The plaintiffs' cause of action is based upon principles of contract and equitable estoppel. At this point they seek only a declaration that they have such a cause of action; and that if the defendants were to continue to take steps to terminate their employment, and professional careers, it would be a breach of contract.
Plaintiffs' Brief at 17.
“[The declaratory judgment act] is designed to prevent not only threatened wrongs, but also uncertainty and misunderstandings in the assertion of rights.” Beaudoin v. State, 113 N.H. 559, 562, 311 A.2d 310 (1973). “As a consequence, declaratory relief may be sought prior to an actual invasion of rights․” Id.
A purpose of the declaration of judgment act is to encourage identification and resolution of disputes before they cause harm and is accordingly given a liberal interpretation. 5 R. Wiebusch, New Hampshire Practice, Civil Practice and Procedure § 36.02, at 124 (1998).
The trial court expressly stated in its decision granting the motion to dismiss that the plaintiffs had a cause of action for damages because of breach of contract. Until the majority raised the question of sovereign immunity, the defendants, in several filings, expressly stated that the plaintiffs had a cause of action for damages for breach of contract.
Given the issue of sovereign immunity, the defendants denied that the plaintiffs had the right to damages for breach of contract, asserting that the contract alleged by the plaintiffs in this case was one implied in law, whereas RSA 491:8 provided for breach of contract claims only for contracts implied in fact. The defendants argue that written and oral assurances by superior court and supreme court justices assuring court reporters that their employment was not threatened, that their reliance on those assurances inducing them not only to spend considerable amounts of money to maintain their equipment in as modern a condition as possible, but also to continue in their employment without seeking other employment to ensure their livelihood, was an implied contract in law, not an implied contract in fact.
A contract implied in fact is based on a promise manifested in language, conduct, silence or by implication from the circumstances, including a course of dealing or course of performance. Restatement (Second) of Contracts § 4 at 3 (1981). Contracts implied in law are quasi-contracts, lacking an apparent intention of the parties to continue the performance in question. Id. at 4.
At an April 22, 2004 hearing, the plaintiffs' lead counsel informed the trial court that he may need to depose former Superior Court Chief Justices Joseph Nadeau and Joseph D. DiClerico, and perhaps Supreme Court Chief Justice John Broderick, so that he could respond to the defendants' motion to dismiss by making the appropriate factual statements. The defendants objected, saying that the plaintiffs should be required to respond to the defendants' motion to dismiss within ten days and that only if the court denied the motion to dismiss should the plaintiffs have the right to conduct discovery. The trial court rejected the defendants' positions, ruling that the plaintiffs had ninety days to respond to the motion to dismiss. See Defendants' Objection to Second Motion for Restraining Order and/or Extended/Further Stay of Execution of Career Termination Efforts by Defendants at 13-14. The parties agreed at the hearing that the defendants would be required to give ninety days' notice of their intention to terminate the plaintiffs' employment.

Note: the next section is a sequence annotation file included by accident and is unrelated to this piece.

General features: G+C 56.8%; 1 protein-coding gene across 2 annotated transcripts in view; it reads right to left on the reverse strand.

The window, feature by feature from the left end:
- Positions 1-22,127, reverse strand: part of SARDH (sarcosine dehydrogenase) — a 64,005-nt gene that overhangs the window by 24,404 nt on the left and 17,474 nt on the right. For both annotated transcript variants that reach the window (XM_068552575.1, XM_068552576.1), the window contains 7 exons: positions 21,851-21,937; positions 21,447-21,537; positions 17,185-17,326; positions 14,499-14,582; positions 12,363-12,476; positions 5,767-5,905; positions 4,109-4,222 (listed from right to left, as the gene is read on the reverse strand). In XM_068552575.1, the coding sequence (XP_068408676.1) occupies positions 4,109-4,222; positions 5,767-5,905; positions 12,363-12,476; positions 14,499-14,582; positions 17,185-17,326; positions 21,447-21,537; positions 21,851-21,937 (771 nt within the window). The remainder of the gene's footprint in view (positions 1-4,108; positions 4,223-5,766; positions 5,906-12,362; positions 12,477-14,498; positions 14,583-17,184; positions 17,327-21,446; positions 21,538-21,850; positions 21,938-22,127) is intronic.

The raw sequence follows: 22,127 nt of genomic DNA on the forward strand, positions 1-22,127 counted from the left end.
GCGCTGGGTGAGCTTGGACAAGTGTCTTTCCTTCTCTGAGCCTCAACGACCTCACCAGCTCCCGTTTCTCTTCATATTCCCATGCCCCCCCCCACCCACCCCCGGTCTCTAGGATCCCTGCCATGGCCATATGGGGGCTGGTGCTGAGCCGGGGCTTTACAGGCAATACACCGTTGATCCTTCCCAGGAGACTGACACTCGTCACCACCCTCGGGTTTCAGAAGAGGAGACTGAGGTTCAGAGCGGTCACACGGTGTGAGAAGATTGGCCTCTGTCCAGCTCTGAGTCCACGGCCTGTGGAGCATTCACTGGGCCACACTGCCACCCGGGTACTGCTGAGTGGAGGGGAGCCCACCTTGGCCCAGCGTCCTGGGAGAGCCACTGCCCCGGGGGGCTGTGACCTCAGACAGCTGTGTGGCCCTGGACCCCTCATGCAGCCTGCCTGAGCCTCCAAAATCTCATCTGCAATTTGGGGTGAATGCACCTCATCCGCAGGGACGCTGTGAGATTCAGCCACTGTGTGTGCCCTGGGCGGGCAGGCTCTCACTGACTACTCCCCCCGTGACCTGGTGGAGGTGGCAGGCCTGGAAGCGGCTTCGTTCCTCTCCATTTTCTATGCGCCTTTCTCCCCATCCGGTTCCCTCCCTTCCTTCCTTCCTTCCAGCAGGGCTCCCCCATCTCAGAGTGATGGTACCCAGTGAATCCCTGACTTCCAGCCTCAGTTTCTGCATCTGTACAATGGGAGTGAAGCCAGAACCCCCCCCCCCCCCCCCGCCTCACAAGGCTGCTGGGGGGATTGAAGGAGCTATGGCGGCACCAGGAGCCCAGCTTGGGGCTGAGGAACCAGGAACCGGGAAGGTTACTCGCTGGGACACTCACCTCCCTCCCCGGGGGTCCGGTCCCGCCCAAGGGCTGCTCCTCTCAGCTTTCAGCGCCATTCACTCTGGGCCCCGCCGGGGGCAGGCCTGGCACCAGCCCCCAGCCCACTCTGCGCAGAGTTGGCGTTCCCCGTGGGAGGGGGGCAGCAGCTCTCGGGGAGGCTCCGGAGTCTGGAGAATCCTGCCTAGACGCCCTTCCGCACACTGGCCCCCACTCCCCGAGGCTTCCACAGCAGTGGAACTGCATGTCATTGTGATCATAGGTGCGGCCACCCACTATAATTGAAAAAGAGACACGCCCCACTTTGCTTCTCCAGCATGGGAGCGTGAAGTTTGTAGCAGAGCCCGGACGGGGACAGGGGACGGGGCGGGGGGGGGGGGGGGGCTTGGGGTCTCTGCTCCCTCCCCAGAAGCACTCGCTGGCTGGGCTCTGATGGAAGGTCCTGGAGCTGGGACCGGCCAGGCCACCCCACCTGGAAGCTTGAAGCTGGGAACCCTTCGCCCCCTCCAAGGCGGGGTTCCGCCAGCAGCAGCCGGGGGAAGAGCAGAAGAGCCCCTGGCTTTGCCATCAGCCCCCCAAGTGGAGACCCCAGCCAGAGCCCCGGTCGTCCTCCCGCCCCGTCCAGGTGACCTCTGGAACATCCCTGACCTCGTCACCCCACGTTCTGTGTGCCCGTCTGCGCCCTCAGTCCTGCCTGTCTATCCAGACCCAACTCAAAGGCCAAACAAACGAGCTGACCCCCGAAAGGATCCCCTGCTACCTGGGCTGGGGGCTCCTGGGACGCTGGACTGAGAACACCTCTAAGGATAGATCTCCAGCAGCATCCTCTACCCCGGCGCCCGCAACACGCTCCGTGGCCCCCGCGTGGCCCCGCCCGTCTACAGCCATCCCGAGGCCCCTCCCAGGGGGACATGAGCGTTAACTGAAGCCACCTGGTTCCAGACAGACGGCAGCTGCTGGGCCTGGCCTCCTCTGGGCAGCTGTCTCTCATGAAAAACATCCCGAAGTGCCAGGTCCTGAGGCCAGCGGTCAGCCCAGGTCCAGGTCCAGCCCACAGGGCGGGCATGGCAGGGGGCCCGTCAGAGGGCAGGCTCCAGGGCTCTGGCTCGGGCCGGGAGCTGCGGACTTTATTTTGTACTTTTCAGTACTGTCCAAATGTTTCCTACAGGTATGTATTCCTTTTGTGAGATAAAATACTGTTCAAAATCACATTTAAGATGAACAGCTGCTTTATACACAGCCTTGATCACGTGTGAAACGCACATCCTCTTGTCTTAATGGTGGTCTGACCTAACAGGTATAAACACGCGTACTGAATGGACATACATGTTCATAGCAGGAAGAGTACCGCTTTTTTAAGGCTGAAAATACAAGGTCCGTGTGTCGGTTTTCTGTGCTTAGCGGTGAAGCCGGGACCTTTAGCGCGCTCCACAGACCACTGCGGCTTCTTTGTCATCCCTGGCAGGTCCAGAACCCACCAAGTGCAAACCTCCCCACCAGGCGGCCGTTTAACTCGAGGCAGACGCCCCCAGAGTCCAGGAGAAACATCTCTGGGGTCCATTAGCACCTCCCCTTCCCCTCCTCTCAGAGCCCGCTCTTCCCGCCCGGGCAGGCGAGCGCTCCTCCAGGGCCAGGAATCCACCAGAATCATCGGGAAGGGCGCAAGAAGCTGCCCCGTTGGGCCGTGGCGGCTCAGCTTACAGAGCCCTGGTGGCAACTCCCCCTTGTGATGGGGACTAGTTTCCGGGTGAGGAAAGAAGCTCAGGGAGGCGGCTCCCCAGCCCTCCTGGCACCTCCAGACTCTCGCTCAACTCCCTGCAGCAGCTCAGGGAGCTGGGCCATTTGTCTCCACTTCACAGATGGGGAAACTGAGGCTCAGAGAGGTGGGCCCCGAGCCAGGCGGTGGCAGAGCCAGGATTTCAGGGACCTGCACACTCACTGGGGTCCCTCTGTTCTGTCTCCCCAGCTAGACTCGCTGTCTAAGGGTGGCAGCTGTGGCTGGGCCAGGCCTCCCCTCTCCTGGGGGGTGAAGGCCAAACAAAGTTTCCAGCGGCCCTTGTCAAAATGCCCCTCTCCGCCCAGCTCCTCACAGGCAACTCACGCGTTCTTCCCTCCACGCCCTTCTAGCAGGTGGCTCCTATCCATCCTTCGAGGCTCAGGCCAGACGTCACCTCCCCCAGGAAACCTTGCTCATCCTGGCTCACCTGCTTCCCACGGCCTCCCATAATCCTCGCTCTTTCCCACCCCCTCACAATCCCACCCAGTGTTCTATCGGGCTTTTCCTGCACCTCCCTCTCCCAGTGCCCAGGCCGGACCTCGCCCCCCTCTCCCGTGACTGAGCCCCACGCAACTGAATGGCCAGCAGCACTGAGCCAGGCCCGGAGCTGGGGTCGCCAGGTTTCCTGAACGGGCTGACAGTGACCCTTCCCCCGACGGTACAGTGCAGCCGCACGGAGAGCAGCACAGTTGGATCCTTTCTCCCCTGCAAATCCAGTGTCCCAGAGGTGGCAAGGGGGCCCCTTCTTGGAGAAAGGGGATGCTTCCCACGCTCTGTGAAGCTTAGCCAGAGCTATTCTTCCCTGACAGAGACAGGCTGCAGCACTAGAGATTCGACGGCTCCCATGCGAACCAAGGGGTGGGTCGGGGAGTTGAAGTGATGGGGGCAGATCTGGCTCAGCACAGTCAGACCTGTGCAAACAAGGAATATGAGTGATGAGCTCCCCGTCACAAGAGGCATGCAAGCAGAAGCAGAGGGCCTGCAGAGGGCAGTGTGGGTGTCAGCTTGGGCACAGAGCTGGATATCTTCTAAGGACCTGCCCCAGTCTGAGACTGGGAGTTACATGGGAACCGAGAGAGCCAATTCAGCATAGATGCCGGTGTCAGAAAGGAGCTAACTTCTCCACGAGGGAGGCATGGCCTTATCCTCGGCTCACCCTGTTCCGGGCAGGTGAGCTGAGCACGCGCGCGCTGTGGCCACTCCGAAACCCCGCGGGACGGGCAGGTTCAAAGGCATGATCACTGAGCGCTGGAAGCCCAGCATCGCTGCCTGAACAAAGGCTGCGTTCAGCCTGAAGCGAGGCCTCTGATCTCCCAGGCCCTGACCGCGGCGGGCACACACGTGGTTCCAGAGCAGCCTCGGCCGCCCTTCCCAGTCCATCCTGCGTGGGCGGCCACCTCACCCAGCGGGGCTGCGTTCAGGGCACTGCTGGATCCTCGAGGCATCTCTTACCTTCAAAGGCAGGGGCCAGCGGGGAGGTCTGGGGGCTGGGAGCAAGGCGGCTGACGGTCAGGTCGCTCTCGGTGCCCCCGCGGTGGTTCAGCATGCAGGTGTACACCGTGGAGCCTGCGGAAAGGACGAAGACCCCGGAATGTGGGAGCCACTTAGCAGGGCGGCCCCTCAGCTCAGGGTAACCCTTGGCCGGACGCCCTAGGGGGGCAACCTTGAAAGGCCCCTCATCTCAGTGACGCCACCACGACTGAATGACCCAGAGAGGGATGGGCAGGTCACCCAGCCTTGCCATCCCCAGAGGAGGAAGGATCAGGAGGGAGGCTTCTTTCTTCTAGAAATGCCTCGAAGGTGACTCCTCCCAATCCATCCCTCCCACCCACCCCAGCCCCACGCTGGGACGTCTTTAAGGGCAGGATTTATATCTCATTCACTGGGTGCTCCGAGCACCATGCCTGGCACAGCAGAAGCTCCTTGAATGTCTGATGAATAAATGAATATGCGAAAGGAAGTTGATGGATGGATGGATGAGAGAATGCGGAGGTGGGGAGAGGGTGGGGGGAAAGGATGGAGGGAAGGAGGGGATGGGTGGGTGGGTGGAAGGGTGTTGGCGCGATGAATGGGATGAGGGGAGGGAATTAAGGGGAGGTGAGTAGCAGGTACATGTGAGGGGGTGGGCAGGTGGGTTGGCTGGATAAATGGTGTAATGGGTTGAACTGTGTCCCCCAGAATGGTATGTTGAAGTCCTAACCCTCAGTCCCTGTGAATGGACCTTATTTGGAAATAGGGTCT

The ninetieth day from the date of the court order concerning discovery would have been July 21, 2004. But the trial court granted the motion to dismiss on June 28, 2004, twenty-three days short of the ninety days, thereby ruling on the motion to dismiss before the plaintiffs deposed prospective witnesses. The plaintiffs complained about being denied discovery. See Plaintiffs' Brief at 24.
On July 7, 2004, the plaintiffs moved for stay of execution of employment termination “except for misconduct and good cause shown ․ during the pendency of this matter, ․ including any appeal from the Court's final order on the Petitioner's Amended Petition for Declaratory Judgment.” Appendix to Plaintiffs' Brief at 35. On July 28, 2004, the trial court ruled that, “If the plaintiffs exercise their right to appeal the court's order on defendants' motion to dismiss within the time prescribed by law, then the plaintiffs' motion for stay of execution of employment termination will be considered as granted.” Appendix to Plaintiffs' Brief at 38. The plaintiffs appealed as prescribed by law.
The ninety-day layoff order, if any, was to be issued after the supreme court had decided the case. Despite this trial court order staying execution of employment termination pending appeal, the defendants issued a Notice of Employment Termination dated April 21, 2005. By order dated September 7, 2005, the majority of this court ruled that acting on the plaintiffs' second motion for a restraining order and a stay of execution of career termination efforts was “unnecessary” and denied the motion. The majority did not mention the trial court's order of July 28, 2004.